For those who aren’t familiar with the original on which this is based, Blaster Master is favorably described as a “Metroidvania” game, playing much like earlier entries in the first half of that portmanteau and many of the latter entries of the second half. To put it another way, rather than moving towards a singular goal per level, you’re allowed to freely roam an expanse of the world map, seeking out items that will enhance your capabilities so that you can explore further beyond once-impassible obstacles.

It’s a formula we’ve seen a good few times over the years, and increasingly so with the rise of the indie scene, which kind of makes it a good fit as it’s brought back in a download-only title from an indie developer. However, it’s the way that the formula is applied that makes Blaster Master (and by extension, Blaster Master Zero) stand out.


Rather than just running around on foot like Samus Aran or so many Belmonts (and the company they keep), your primary means of traversal is through the exploratory combat vehicle SOPHIA III. Initially armed with a forward-facing cannon and a tri-missile attack, your goal is to hunt down chips that can further expand SOPHIA’s capabilities. Wall-penetrating lasers, homing missiles, and even flight are just a few of the abilities you’ll gain as you trick out one of classic gaming’s most awesome rides.

SOPHIA controls well with tight precision, and a subtle new capability is added by way of a fixed diagonal aim. Much like what was introduced to Samus in Super Metroid, holding the right shoulder button will move the cannon into a diagonal position, allowing you to more easily hit foes who are out of range of your pure vertical and horizontal shots. It’s a small change, but yields big effects.

On occasion, you’ll need to exit SOPHIA. On the main map, this leaves you vulnerable as your Blaster Rifle is pathetic next to SOPHIA’s arsenal, and despite surviving the drop into the cave at the outset, Jason’s armor doesn’t allow a lot of leeway for falling from significant heights. Fortunately, the times you’ll have to actually explore in this manner are relatively few.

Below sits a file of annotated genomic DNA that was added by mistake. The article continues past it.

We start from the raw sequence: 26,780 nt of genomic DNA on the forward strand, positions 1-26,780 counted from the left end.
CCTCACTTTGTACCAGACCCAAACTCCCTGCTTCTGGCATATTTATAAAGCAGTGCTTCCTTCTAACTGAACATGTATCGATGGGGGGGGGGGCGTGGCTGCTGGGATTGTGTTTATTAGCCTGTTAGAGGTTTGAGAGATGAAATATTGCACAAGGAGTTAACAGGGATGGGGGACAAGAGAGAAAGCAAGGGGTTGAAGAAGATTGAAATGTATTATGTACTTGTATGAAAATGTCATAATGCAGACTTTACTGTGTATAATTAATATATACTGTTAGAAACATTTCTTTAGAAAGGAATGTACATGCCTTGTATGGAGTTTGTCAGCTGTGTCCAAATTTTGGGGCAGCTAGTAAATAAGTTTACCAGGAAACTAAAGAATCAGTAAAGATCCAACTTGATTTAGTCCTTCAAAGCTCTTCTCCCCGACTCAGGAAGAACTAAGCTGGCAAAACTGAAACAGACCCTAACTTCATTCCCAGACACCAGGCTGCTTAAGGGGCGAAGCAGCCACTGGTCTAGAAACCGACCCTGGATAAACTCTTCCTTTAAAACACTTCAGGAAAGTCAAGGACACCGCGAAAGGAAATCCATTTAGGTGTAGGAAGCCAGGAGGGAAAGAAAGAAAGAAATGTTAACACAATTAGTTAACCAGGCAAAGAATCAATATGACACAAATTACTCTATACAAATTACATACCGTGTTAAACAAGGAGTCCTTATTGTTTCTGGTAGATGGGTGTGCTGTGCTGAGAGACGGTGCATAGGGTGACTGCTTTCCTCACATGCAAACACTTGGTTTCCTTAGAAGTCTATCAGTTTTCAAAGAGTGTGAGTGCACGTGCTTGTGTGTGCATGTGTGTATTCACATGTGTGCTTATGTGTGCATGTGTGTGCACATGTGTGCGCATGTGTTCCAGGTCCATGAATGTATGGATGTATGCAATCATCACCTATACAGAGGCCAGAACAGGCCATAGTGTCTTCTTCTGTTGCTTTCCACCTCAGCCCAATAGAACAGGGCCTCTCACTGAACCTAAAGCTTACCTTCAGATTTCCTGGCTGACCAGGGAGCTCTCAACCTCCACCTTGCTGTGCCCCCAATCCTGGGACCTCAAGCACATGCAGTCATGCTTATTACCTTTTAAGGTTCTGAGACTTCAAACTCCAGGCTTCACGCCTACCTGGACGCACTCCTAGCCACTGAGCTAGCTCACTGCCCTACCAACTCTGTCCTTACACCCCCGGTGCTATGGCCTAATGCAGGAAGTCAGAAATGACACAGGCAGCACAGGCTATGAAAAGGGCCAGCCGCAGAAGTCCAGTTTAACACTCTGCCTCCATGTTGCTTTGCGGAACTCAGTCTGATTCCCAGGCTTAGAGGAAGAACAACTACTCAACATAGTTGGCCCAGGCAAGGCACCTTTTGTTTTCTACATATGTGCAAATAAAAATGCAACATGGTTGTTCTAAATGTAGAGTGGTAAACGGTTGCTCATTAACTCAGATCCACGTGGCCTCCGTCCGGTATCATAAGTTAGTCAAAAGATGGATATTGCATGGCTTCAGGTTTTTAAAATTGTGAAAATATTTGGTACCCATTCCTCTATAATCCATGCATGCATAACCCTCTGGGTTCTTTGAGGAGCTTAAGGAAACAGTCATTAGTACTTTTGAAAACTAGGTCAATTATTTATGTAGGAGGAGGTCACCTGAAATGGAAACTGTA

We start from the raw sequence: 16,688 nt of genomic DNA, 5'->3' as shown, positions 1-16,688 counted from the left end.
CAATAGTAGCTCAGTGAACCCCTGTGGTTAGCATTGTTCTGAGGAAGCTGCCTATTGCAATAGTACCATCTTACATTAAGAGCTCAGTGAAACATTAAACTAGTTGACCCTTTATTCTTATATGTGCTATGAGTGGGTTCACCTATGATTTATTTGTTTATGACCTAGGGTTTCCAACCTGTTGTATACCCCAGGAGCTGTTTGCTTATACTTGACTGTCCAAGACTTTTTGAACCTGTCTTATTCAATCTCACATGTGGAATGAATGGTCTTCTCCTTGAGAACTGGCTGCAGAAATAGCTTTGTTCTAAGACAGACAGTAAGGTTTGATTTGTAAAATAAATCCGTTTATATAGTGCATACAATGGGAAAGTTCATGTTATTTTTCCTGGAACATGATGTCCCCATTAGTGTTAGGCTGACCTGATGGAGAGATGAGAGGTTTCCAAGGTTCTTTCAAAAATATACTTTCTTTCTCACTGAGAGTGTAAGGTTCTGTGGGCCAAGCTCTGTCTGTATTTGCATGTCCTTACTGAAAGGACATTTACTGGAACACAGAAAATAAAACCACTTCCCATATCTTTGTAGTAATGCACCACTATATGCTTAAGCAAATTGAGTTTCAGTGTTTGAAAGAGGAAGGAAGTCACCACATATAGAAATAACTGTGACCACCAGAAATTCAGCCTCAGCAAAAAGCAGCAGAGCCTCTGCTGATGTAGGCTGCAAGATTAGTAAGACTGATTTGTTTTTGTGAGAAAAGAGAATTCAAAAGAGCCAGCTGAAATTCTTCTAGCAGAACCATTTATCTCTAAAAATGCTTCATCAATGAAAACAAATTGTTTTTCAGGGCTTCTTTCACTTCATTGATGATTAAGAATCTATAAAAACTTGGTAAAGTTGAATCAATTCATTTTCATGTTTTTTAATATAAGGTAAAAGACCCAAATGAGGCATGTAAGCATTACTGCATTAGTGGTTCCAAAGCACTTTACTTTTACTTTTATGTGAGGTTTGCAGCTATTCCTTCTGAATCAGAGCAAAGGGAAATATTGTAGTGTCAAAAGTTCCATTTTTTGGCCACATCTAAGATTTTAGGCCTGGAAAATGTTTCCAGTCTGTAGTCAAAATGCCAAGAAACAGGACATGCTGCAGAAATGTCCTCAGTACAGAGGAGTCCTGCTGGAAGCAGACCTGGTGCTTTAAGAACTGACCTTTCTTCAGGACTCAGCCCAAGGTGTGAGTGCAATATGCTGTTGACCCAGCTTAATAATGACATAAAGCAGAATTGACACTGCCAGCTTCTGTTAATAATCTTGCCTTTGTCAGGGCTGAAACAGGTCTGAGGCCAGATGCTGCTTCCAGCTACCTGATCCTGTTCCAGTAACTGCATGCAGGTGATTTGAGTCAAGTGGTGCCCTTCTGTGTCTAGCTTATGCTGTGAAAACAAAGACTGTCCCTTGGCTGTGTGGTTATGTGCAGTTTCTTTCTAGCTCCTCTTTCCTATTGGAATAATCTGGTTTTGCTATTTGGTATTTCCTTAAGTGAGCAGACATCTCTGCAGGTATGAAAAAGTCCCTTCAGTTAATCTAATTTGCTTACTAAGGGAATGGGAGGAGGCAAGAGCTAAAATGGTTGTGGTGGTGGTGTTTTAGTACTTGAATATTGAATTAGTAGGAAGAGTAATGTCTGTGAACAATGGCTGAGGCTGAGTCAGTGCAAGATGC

The main reason you’ll be leaving the comfort of your OP SUV is to enter doorways too small for SOPHIA to fit through. These lead to top-down stages are most easily described as playing something like the top-down entries in The Legend of Zelda, but with guns and grenades in place of swords and boomerangs. While it may not sound like much, it was enough for publisher Sunsoft to build a chunk of their business around back in the day with the likes of Fester’s Quest and Gremlins II: The New Batch.

Some of these segments exist only to allow you to get small power-ups, others things like maps and life extensions. The main ones, however, end with a boss battle. These were a big part of the NES title, featuring pixel art that was both large and detailed for its day. Blaster Master Zero reinterprets a number of these, adding a bit more variety to the proceedings in small but faithful ways, such as the direction from which they approach or the reach of their attacks.

Along the way, the pathetic peashooter of the overworld maps becomes a real WMB: A Weapon of Master Blasting. By acquiring power-ups, you can increase the power of your Blaster Rifle to include penetrating shots, reflective shields, flamethrowers which do burning damage over a period of time, and more. But just like in the original, getting hit will cause you to lose a point of your rifle’s power meter, reducing the number of attacks available for you to cycle through. It can be a small problem if you’re acting around the nuances of one weapon, as you’ll have to adjust on the fly after taking damage — that is, unless you use a weapon lower on the scale, in which case you’ll be able to continue unimpeded until such time as that level of the meter takes a hit.

Like the SOPHIA sections, a small but impactful tweak has been made to these sections by not only allowing you to fire in eight directions rather than just four, but to hold the R button to strafe as well. This gives you a significant leg up against foes you face, many of which are restricted to the four cardinal directions.


One thing worth noting about the Nintendo Switch version (which is the version I reviewed, in case the title of the review wasn’t clear) is that it contains some exclusive features. One of those is use of the system’s new HD rumble, which is interesting to feel, especially if you play as I do in “relaxed mode” with one Joy-Con in each hand, allowing you a greater sense of something happening on your left or right. It doesn’t get a lot of play in that fashion, but it is kind of neat nonetheless.